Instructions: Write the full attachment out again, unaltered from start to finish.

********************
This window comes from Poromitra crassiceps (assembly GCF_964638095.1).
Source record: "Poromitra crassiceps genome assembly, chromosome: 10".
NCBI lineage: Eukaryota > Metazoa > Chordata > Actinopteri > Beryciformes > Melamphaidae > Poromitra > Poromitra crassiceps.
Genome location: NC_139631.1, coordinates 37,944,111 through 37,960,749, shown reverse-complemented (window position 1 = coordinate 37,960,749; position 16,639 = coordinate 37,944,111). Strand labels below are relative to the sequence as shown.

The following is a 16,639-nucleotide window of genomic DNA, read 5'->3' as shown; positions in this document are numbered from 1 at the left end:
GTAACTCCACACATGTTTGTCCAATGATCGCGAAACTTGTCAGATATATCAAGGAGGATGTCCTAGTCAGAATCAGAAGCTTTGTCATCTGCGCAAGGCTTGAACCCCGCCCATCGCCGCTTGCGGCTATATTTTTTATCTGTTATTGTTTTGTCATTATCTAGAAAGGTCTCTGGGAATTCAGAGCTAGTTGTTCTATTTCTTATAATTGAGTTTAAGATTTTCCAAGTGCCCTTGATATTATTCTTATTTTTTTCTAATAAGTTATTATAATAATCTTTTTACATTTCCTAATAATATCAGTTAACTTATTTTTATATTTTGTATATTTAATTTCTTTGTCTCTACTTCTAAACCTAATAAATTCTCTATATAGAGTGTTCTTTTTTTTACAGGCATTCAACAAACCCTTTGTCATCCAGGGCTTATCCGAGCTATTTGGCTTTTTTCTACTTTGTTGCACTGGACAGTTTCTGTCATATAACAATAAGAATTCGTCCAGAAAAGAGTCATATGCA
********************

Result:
This window comes from Poromitra crassiceps (assembly GCF_964638095.1).
Source record: "Poromitra crassiceps genome assembly, chromosome: 10".
NCBI lineage: Eukaryota > Metazoa > Chordata > Actinopteri > Beryciformes > Melamphaidae > Poromitra > Poromitra crassiceps.
Genome location: NC_139631.1, coordinates 37,944,111 through 37,960,749, shown reverse-complemented (window position 1 = coordinate 37,960,749; position 16,639 = coordinate 37,944,111). Strand labels below are relative to the sequence as shown.

The following is a 16,639-nucleotide window of genomic DNA, read 5'->3' as shown; positions in this document are numbered from 1 at the left end:
GTAACTCCACACATGTTTGTCCAATGATCGCGAAACTTGTCAGATATATCAAGGAGGATGTCCTAGTCAGAATCAGAAGCTTTGTCATCTGCGCAAGGCTTGAACCCCGCCCATCGCCGCTTGCGGCTATATTTTTTATCTGTTATTGTTTTGTCATTATCTAGAAAGGTCTCTGGGAATTCAGAGCTAGTTGTTCTATTTCTTATAATTGAGTTTAAGATTTTCCAAGTGCCCTTGATATTATTCTTATTTTTTTCTAATAAGTTATTATAATAATCTTTTTACATTTCCTAATAATATCAGTTAACTTATTTTTATATTTTGTATATTTAATTTCTTTGTCTCTACTTCTAAACCTAATAAATTCTCTATATAGAGTGTTCTTTTTTTTACAGGCATTCAACAAACCCTTTGTCATCCAGGGCTTATCCGAGCTATTTGGCTTTTTTCTACTTTGTTGCACTGGACAGTTTCTGTCATATAACAATAAGAATTCGTCCAGAAAAGAGTCATATGCA